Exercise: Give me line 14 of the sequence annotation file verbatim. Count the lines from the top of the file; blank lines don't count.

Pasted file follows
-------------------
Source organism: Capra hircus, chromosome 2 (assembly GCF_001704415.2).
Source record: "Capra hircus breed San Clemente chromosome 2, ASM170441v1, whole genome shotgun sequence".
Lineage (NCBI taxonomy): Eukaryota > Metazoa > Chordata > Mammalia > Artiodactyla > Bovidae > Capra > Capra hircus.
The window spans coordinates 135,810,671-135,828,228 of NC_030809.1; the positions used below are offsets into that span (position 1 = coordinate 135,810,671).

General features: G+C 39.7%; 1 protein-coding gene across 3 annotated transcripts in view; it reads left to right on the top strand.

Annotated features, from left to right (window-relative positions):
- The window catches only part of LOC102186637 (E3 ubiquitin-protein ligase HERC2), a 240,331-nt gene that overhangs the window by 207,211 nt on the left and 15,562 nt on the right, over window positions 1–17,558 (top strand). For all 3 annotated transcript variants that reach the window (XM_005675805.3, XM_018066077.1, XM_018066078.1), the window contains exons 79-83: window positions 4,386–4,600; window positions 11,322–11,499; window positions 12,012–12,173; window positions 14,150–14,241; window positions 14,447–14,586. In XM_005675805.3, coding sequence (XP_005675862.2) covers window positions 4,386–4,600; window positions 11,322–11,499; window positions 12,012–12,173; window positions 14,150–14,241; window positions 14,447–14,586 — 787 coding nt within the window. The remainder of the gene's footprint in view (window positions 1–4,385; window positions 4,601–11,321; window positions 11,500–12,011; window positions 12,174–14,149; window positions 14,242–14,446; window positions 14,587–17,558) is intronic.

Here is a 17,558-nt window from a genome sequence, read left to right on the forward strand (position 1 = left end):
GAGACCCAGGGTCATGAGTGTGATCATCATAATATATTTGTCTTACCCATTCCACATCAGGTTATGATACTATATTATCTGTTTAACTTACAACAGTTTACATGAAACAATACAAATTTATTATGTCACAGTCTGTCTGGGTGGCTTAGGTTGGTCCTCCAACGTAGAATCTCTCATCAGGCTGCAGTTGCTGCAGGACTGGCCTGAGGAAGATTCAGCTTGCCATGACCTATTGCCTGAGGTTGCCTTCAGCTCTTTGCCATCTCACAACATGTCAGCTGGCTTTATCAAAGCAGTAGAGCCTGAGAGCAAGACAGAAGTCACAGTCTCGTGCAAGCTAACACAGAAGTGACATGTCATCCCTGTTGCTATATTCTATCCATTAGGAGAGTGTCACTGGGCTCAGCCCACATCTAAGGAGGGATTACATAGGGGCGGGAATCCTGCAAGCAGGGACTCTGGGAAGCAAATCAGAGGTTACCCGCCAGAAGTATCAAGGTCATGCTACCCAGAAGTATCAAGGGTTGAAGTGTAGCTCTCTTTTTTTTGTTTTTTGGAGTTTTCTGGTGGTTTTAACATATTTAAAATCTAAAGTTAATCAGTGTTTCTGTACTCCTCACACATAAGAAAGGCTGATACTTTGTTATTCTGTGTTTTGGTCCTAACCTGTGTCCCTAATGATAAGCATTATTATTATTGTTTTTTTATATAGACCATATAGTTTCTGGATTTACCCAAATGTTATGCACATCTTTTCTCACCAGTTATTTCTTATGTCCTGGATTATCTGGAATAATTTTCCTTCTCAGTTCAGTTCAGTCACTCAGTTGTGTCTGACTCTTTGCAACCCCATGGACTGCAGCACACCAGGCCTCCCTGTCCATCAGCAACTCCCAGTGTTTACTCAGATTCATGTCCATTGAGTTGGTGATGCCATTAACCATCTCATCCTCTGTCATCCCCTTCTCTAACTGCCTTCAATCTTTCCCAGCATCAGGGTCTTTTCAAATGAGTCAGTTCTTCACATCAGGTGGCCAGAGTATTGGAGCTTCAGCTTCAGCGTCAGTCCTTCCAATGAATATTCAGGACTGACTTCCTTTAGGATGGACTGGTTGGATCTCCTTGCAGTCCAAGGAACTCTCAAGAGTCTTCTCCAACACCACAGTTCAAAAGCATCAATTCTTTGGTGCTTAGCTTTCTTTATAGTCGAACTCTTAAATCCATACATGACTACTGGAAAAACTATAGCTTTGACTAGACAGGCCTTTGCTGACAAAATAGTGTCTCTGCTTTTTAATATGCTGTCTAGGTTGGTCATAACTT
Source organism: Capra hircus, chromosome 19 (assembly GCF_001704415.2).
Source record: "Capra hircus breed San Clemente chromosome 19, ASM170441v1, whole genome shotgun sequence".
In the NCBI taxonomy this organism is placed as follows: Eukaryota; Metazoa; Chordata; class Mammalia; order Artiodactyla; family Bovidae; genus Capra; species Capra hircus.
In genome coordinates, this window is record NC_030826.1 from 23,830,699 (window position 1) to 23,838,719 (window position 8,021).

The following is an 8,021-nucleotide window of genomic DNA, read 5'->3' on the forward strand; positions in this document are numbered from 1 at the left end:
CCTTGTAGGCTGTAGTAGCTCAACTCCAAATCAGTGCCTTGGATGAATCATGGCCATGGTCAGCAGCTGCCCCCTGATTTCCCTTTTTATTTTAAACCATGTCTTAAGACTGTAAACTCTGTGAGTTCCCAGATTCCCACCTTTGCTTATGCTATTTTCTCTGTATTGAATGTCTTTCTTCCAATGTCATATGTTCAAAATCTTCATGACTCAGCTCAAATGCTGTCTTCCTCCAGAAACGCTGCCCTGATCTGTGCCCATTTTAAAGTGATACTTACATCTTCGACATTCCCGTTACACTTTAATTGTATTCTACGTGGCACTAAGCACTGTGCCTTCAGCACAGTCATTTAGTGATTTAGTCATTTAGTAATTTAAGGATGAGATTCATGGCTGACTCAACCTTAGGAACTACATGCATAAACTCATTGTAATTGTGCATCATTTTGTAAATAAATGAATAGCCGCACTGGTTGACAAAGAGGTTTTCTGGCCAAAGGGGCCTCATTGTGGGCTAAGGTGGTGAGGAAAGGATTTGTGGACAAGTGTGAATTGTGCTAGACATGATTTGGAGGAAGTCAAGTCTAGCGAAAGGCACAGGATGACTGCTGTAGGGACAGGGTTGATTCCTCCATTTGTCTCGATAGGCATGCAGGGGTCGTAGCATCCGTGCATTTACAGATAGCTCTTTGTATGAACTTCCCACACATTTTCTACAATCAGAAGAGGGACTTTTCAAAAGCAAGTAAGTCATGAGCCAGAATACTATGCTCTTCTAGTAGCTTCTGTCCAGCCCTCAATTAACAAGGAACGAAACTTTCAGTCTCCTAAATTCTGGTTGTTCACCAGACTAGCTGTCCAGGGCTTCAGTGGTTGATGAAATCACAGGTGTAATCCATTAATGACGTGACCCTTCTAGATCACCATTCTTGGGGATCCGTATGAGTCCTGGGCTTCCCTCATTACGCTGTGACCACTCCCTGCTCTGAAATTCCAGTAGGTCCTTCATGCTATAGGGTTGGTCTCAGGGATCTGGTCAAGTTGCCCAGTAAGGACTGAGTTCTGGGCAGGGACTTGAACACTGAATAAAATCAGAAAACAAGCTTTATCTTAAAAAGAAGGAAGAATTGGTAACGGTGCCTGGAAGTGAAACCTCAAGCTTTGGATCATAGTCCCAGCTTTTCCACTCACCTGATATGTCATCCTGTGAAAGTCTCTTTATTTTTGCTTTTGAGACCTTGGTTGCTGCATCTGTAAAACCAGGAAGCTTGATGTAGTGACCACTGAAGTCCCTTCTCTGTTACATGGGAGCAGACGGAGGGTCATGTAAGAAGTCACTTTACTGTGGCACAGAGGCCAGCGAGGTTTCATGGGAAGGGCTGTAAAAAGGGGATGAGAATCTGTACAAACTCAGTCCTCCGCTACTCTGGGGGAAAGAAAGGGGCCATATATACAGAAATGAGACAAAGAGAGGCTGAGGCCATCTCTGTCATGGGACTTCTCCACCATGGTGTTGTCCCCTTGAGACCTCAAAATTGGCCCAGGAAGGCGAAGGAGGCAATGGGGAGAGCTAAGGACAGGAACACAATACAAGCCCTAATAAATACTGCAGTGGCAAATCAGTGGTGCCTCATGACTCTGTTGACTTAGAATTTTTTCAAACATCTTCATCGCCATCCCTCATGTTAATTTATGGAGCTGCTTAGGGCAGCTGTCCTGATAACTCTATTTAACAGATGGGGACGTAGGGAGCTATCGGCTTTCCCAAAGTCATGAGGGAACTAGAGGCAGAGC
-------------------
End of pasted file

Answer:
The following is an 8,021-nucleotide window of genomic DNA, read 5'->3' on the forward strand; positions in this document are numbered from 1 at the left end: